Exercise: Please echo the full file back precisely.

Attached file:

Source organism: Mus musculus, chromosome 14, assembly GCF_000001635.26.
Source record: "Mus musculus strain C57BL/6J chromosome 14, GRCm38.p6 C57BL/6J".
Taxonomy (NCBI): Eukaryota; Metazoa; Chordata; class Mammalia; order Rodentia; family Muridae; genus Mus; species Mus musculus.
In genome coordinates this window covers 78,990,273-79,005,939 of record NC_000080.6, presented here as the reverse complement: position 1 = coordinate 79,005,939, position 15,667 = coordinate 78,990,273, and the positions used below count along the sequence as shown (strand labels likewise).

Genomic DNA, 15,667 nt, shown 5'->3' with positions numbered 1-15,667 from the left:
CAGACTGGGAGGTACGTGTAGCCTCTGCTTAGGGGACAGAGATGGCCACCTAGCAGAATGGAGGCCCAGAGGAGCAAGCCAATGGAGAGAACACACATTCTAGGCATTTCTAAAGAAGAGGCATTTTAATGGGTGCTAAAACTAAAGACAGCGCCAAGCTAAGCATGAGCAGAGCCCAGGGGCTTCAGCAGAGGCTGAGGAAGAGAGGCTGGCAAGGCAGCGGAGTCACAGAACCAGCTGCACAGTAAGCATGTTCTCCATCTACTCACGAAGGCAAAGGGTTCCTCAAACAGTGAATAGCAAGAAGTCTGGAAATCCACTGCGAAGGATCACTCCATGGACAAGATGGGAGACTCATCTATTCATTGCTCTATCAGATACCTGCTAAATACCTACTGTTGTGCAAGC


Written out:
Source organism: Mus musculus, chromosome 14, assembly GCF_000001635.26.
Source record: "Mus musculus strain C57BL/6J chromosome 14, GRCm38.p6 C57BL/6J".
Taxonomy (NCBI): Eukaryota; Metazoa; Chordata; class Mammalia; order Rodentia; family Muridae; genus Mus; species Mus musculus.
In genome coordinates this window covers 78,990,273-79,005,939 of record NC_000080.6, presented here as the reverse complement: position 1 = coordinate 79,005,939, position 15,667 = coordinate 78,990,273, and the positions used below count along the sequence as shown (strand labels likewise).

Genomic DNA, 15,667 nt, shown 5'->3' with positions numbered 1-15,667 from the left:
CAGACTGGGAGGTACGTGTAGCCTCTGCTTAGGGGACAGAGATGGCCACCTAGCAGAATGGAGGCCCAGAGGAGCAAGCCAATGGAGAGAACACACATTCTAGGCATTTCTAAAGAAGAGGCATTTTAATGGGTGCTAAAACTAAAGACAGCGCCAAGCTAAGCATGAGCAGAGCCCAGGGGCTTCAGCAGAGGCTGAGGAAGAGAGGCTGGCAAGGCAGCGGAGTCACAGAACCAGCTGCACAGTAAGCATGTTCTCCATCTACTCACGAAGGCAAAGGGTTCCTCAAACAGTGAATAGCAAGAAGTCTGGAAATCCACTGCGAAGGATCACTCCATGGACAAGATGGGAGACTCATCTATTCATTGCTCTATCAGATACCTGCTAAATACCTACTGTTGTGCAAGC